Gems proponents should drop attacks on firefighters
We’re all for vigorous debate on issues of importance to the Roaring Fork Valley, but some of the recent statements regarding the Hidden Gems Wilderness proposal have been out of line.
Recent letters to the editors of local newspapers from Gems proponents have questioned the motives of Basalt firefighters for opposing Wilderness designation for part of Basalt Mountain. The letter writers question if the firefighters are using their public positions – and funding – to pursue private battles.
We believe the firefighters deserve better. Basalt Fire Chief Scott Thompson is a proven, dedicated public servant. We believe he is sincere in his concern over how Wilderness designation on Basalt Mountain could impede his department’s ability to keep the town of Basalt and surrounding development safe in the event of a catastrophic wildfire.
Thompson and others with the fire department contend that the Wilderness designation would add a layer of bureaucracy to responding to a lightning strike in the deep timber of the mountain. When time is of the essence, they don’t want to appeal to the U.S. Forest Service’s regional forester in Denver to use fire trucks or specially equipped six-wheel-drive vehicles to get firefighters in place.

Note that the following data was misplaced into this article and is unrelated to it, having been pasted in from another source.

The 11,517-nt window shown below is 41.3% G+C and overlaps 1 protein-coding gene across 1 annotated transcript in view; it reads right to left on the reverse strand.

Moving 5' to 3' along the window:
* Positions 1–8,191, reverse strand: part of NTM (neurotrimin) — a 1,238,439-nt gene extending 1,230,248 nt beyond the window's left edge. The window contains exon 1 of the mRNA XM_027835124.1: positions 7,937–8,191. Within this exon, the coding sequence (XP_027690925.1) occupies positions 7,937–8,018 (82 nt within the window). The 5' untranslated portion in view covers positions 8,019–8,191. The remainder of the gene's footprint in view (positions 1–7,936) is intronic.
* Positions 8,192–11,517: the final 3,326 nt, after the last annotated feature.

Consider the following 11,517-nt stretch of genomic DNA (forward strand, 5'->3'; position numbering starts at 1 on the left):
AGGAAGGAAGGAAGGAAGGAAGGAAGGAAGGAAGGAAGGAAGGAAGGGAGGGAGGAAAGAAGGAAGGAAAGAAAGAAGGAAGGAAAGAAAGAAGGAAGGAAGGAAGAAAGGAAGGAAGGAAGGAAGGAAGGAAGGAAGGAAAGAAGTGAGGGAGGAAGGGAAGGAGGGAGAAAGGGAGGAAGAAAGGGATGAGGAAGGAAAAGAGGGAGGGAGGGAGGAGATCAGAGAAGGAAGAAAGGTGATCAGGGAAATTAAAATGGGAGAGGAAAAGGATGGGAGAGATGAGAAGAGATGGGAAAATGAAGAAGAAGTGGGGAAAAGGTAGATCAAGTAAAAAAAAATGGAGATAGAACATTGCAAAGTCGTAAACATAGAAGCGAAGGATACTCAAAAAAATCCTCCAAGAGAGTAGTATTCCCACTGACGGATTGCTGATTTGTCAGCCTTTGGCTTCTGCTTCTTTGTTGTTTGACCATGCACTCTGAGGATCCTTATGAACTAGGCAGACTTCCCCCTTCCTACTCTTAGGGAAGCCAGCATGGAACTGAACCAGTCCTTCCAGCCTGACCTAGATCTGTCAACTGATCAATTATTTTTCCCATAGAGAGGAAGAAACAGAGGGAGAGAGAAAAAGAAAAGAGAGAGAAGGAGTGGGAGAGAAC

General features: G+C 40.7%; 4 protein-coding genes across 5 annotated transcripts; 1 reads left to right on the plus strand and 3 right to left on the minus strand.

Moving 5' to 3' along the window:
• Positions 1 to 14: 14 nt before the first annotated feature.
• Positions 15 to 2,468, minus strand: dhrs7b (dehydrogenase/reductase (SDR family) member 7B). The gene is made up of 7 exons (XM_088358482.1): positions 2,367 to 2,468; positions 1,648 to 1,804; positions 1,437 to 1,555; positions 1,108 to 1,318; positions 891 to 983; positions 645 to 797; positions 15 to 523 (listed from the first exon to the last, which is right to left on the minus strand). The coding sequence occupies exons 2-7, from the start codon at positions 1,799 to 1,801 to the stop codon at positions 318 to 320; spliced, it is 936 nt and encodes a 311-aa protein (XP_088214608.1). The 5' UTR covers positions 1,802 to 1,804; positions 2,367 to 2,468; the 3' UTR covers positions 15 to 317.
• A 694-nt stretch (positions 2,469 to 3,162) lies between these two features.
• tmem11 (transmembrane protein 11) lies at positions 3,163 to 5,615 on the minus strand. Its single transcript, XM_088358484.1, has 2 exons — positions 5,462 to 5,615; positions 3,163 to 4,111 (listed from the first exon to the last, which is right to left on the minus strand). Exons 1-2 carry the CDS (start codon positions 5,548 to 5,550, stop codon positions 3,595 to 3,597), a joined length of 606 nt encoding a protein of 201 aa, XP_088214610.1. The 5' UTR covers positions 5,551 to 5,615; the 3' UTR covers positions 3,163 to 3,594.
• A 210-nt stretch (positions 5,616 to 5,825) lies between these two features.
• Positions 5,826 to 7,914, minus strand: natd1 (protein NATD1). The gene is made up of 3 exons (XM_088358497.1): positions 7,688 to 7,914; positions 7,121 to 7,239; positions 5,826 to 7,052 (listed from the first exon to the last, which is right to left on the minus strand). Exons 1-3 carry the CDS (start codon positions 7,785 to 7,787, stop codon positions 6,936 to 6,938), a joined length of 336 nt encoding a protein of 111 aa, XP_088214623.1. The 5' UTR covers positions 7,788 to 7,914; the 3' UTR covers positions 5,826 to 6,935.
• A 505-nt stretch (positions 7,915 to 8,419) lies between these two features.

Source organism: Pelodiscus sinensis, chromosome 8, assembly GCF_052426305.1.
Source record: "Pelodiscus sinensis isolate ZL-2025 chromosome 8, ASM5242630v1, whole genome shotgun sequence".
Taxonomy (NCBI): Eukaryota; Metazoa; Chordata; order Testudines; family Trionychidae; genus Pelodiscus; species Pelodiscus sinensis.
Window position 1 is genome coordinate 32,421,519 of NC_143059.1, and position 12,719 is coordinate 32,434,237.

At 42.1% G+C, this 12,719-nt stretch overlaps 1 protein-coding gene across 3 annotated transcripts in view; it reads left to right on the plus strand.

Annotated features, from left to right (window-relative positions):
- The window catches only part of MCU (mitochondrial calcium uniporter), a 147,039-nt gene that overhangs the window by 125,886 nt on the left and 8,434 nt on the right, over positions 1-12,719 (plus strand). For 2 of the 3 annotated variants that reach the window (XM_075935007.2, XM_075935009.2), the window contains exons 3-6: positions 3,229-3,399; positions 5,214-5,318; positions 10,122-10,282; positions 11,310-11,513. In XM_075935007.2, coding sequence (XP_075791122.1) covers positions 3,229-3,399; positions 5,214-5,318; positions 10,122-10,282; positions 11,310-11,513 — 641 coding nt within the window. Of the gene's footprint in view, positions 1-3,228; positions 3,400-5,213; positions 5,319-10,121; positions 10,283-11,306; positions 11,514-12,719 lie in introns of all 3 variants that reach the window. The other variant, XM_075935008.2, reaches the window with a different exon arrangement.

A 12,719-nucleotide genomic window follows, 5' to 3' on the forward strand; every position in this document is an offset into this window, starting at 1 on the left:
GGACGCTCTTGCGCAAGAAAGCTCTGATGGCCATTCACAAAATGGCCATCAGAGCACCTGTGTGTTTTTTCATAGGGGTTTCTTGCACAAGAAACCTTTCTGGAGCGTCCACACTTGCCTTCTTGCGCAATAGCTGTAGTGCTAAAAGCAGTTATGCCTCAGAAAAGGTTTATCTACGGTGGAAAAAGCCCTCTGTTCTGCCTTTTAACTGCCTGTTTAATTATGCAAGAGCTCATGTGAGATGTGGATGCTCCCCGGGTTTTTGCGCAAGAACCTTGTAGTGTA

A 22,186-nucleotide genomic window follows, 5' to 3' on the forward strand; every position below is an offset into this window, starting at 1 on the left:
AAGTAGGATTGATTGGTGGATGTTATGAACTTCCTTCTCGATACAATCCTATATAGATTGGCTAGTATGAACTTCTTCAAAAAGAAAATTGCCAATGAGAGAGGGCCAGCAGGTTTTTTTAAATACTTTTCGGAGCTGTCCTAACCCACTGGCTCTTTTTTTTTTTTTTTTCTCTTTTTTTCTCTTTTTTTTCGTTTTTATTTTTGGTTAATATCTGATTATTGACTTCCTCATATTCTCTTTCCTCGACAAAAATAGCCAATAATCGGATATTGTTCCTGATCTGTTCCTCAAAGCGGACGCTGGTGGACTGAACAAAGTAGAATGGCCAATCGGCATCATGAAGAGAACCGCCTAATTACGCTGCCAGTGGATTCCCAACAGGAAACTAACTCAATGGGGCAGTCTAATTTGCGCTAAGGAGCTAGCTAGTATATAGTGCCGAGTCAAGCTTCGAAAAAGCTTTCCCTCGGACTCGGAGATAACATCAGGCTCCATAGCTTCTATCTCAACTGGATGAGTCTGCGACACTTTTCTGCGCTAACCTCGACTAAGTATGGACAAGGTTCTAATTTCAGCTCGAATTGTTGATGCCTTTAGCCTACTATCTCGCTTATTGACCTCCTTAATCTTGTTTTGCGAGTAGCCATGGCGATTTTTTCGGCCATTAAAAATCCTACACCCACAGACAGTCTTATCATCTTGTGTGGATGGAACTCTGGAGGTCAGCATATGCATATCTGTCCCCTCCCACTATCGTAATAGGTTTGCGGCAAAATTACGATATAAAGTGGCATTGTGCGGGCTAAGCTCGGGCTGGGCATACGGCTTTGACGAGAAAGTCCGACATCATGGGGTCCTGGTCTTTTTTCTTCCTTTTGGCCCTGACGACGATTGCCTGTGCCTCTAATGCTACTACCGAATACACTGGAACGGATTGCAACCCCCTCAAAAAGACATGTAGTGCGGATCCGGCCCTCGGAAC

The Basalt Fire District’s board of directors listened to Thompson’s concerns and voted April 15 to spend up to $50,000 to commission a study of the types of trees and vegetation on Basalt Mountain, forest health, slopes and possible fire behavior. Once the study is complete, the results will be presented to the public and policy makers. The intent is to get 12,570 acres on Basalt Mountain removed from the Hidden Gems proposal.
Hidden Gems proponents have criticized the fire district for spending public funds on a “public relations campaign.” The fire district views its action as defending its firefighting capability.
We understand that Hidden Gems proponents disagree with the fire district. They feel the way to deal with wildfires is by making property owners responsible for creating defensible space around their homes, and they don’t feel creating Wilderness on Basalt Mountain will impede firefighting.
Gems proponents should stick to their policy arguments and debate this issue on the merits.
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